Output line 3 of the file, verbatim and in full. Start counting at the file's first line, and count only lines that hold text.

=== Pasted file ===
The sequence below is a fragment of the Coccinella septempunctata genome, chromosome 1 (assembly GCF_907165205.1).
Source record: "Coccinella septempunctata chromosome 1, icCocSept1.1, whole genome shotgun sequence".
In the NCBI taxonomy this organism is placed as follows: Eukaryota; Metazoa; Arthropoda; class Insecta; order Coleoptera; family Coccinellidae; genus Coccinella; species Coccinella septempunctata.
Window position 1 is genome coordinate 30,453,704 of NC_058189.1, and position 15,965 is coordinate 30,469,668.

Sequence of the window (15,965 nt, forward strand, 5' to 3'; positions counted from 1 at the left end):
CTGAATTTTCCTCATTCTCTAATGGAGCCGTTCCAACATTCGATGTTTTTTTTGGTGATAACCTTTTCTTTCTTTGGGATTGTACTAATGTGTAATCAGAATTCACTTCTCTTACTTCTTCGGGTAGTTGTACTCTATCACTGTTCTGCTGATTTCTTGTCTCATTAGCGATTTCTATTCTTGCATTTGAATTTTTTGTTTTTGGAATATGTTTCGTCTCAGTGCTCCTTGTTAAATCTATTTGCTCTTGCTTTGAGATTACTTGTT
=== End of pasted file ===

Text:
In the NCBI taxonomy this organism is placed as follows: Eukaryota; Metazoa; Arthropoda; class Insecta; order Coleoptera; family Coccinellidae; genus Coccinella; species Coccinella septempunctata.